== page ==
Calling someone a snob is a bit offensive, especially if that person is the U.S. president. It becomes especially ridiculous if you accuse him of being a snob for advancing higher education. However unseemly Rick Santorum’s comment, and despite the humor it has brought to late night television, his representation does not accurately reflect the views of the man he considers a snob, and bring into question his hopes for the future of our country.
In President Obama’s state of the union speech on Feb. 24, 2009, he challenged everyone in our nation to strive for at least one year of post high school education— one year at a four-year college, community college, apprenticeship, tech school or vocational school. Even though Santorum’s remarks are inaccurate, they still raise the question, why would he call people who promote education, snobs.
High standards of public education are building blocks for economic growth. On a recent trip to Mexico, Oshkosh resident Gary Wagner engaged in conversations with two local men. Victor, whose children attend public school from 2:00 p.m. to 6:00 p.m., says split school schedules are the norm in Mexico and save money on school buildings. He adds however, that in actuality many days are shorter as children walk and need to be home before dark. Carlos, who was educated in the United States, sends his children to private schools. Wagner believes that since Mexico is unable to provide good paying jobs for its citizens, perhaps they should examine their public educational system.
The rapid growth in technology in both India and China is not a fluke. Their governments have carefully been funding math and science education, technology and engineering programs for twenty years. This explains their soaring expansion in jobs and increasing competition with the United States.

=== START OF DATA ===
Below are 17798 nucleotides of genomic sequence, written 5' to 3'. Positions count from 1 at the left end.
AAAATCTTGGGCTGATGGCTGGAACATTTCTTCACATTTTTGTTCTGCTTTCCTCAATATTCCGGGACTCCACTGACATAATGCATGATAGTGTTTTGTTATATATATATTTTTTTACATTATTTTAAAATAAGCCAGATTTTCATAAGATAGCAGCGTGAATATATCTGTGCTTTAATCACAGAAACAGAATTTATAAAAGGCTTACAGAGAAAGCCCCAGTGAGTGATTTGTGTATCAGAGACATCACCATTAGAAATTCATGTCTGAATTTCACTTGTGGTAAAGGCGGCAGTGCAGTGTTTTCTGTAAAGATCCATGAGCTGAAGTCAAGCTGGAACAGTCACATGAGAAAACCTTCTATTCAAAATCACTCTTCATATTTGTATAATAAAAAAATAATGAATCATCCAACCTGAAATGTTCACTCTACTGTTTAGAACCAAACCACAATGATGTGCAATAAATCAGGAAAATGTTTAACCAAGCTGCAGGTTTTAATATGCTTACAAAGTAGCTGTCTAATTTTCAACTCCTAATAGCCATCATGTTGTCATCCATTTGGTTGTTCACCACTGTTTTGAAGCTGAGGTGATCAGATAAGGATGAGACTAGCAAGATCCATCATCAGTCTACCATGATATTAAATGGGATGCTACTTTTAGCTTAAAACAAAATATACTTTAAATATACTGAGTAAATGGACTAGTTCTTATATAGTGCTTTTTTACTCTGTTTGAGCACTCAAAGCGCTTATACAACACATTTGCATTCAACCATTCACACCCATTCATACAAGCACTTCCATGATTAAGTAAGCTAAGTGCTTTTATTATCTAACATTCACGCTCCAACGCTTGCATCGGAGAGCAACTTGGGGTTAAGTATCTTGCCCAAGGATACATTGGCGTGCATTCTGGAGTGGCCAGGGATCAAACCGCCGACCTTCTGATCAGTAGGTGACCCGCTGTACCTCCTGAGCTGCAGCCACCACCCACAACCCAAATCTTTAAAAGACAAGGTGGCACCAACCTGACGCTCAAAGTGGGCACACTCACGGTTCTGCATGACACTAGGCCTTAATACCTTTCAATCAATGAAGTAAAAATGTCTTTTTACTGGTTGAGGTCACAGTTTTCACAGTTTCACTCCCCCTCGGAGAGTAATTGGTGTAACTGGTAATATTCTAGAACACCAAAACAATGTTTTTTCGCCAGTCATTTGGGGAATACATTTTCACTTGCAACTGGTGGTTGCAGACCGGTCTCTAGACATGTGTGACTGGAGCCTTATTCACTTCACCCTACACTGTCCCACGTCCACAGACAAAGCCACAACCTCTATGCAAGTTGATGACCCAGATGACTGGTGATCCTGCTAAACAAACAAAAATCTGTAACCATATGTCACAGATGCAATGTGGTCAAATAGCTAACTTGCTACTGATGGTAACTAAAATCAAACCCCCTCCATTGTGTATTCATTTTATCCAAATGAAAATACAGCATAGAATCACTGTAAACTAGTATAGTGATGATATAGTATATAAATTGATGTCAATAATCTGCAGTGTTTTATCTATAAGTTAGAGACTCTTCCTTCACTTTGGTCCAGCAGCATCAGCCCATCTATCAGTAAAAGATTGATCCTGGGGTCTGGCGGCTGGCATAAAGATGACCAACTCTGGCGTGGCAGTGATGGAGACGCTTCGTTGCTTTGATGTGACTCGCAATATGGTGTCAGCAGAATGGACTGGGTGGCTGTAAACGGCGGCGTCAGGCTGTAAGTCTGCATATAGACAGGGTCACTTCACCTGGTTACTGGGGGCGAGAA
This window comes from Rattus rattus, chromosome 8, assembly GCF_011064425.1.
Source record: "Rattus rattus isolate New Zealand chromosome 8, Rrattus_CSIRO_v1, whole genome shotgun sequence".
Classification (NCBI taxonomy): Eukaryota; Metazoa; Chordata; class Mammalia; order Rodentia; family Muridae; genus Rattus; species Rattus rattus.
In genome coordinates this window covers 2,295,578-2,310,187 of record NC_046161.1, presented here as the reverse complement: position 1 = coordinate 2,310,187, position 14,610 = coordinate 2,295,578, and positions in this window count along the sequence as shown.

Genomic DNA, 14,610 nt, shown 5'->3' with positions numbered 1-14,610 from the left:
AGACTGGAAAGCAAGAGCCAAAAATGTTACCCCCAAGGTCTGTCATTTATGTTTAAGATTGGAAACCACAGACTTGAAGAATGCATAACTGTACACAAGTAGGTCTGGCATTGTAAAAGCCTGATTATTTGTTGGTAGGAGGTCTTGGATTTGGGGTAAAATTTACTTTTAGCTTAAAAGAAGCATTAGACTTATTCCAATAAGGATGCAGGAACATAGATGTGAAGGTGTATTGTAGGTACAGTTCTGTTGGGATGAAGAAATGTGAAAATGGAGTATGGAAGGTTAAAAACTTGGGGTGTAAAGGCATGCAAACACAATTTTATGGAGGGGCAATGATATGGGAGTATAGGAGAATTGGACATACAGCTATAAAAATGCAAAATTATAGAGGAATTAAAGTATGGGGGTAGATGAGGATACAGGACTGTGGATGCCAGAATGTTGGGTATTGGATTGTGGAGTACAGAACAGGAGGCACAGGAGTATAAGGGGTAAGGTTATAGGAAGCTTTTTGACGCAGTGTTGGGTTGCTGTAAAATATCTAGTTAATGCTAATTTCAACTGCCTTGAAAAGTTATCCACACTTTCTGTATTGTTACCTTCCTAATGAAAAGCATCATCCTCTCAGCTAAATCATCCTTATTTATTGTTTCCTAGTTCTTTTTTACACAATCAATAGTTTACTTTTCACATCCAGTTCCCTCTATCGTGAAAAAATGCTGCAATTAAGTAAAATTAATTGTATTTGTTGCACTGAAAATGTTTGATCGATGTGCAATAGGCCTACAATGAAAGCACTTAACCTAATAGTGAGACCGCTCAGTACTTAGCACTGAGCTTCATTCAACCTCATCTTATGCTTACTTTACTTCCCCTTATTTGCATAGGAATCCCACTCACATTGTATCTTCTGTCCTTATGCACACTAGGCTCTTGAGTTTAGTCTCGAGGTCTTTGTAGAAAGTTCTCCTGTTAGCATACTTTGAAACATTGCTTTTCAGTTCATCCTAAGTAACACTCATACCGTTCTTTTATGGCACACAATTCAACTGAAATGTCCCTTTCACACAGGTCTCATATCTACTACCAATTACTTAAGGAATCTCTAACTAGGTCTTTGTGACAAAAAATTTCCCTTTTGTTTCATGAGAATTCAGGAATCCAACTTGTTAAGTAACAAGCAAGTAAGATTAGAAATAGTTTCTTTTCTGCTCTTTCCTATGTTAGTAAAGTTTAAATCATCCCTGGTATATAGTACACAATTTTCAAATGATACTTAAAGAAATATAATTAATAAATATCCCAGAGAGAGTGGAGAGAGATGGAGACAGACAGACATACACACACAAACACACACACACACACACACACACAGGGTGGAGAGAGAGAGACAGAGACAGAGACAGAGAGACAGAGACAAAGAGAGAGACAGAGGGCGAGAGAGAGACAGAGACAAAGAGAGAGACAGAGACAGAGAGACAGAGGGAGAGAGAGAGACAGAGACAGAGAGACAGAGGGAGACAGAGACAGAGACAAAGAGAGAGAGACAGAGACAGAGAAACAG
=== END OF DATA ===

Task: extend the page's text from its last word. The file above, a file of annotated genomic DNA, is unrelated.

Education is what lifts a country and continues to bestow prosperity. Predictions are that this will be the first generation of Americans not to achieve a higher standard of living than their parents. Is this Santorum’s goal for America? If so, calling a directive for post high school education snobbery has him right on track.
The debate over the value of education brings us to a local issue. In April Oshkosh will vote on a school building referendum. The needs of Oaklawn Elementary are well documented. In a recent article, the Oshkosh Northwestern compared the lack of books and space for a library at Oaklawn with Jefferson, which is the newest building in Oshkosh, has the most books per student, and not surprisingly high test scores.
This is not the time for our city or our country to strive for mediocrity. The decisions we make today concerning education will have an impact on the future for all of us.